Journal entry: January 8, 1977 (age 7) – Boxing and Bathrooms and Books
Last weekend, I was forced (for the fifty millionth time) to box with my older brother, Dan, who is 9. As usual, Dan’s trainer was our brother, Bob, age 15, and my trainer was our brother, John, age 17. I’ve never liked these forced fights, largely because I never win. Our nucleotide-weight title bouts usually occur on Saturday night, when our parents are out to dinner or a fondue party.
A few months ago, I figured out a way to avoid the weekly boxing matches altogether. Just before my parents leave the house, I go into the large, upstairs bathroom with a few books. I remain there until: a) John and Bob grow tired of banging on the door and leave to go out with their friends, or b) Mom and Dad come back home. On two occasions, I was locked in there from 6 o’clock to midnight. On the bright side, I was able to get through eight Encyclopedia Brown mystery books.
Earlier tonight, I was lying on the brown shag rug in my “librathroom” and opening the book Danny Dunn, Scientific Detective, when John knocked on the door. I could tell from the sound that he was using his second knuckles and not a balled-up fist, suggesting a kinder approach than usual. “Timmy,” he said, “Dad said I could drive the Plymouth and take you, Dan and Bob to the movies. But I’m only going to take you if you go at least three rounds with Dan.”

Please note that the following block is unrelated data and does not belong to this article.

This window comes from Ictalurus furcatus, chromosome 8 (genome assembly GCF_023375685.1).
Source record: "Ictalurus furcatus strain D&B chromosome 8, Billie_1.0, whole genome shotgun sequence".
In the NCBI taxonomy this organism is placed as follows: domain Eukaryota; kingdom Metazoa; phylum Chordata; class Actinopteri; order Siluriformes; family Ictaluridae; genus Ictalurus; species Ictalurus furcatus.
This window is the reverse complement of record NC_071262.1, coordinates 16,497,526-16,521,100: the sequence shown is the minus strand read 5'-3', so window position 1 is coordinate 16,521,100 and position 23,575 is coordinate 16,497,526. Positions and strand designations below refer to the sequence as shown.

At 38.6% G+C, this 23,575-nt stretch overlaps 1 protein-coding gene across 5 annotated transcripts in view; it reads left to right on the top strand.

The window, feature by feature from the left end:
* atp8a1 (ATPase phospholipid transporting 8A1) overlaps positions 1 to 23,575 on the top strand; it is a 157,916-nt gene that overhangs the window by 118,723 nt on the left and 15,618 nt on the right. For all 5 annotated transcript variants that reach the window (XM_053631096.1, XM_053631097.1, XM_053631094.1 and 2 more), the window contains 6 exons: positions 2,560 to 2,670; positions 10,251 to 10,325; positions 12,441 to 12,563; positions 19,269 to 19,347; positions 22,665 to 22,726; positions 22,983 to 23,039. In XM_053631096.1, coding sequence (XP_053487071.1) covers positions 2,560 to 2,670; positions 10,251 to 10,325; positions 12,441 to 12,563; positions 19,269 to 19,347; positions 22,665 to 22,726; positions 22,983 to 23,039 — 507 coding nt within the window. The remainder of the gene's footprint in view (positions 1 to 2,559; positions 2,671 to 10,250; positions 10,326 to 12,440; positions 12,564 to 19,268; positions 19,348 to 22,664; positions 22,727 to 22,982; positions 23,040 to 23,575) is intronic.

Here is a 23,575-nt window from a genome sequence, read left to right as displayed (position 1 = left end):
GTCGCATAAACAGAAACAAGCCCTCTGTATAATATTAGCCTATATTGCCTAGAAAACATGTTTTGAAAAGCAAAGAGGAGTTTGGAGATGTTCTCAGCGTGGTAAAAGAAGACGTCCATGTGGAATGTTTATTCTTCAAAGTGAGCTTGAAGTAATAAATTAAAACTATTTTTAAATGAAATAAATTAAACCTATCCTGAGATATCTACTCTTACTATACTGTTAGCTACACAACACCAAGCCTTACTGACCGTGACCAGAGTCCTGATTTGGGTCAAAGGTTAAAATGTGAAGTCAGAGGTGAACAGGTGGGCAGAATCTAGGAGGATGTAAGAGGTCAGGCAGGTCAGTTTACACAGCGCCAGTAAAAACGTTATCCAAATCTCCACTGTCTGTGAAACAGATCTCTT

“Well,” I said, suspiciously, “it depends on what movie.” John replied, “I’m not going to tell you till we get there, but it’s PG!” I’d never been to a PG movie, so I immediately opened the door and marched to the basement to earn my passage. I spent all three rounds alternating between my usual strategies: running in circles to get away from Dan, and crouching into a purely defensive position John calls “The Upright Fetus.”
I lost, of course, but I didn’t care because moments later I was riding in the back of our car on the way to a movie with real swear words! As we approached the Crest movie theater I strained my eyes to read the marquee, hoping for something cool like Logan’s Run. Instead, the huge, red, block letters came into focus to spell one word: Rocky.
“Oh, great, a boxing movie! You guys are jerks,” I yelled. “Oh, chill out,” John said. “It’s about an underdog fighter like you – you’ll love it.” I was unconvinced, so as we waited in line, I annoyed my three brothers by singing a Bay City Rollers’ song over and over. They couldn’t punch me in public, so by the time we got our tickets, my voice was hoarse from shouting “S-A-T-U-R-D-A-Y night!”
But once the movie started, I got into the story pretty quick. Rocky’s a nice guy, and I was really rooting for him by the end. The people waiting in line for the next show must have been rooting for him, too, because they seemed kinda upset when we walked past them on our way to the car and I said, “I can’t believe Rocky lost!”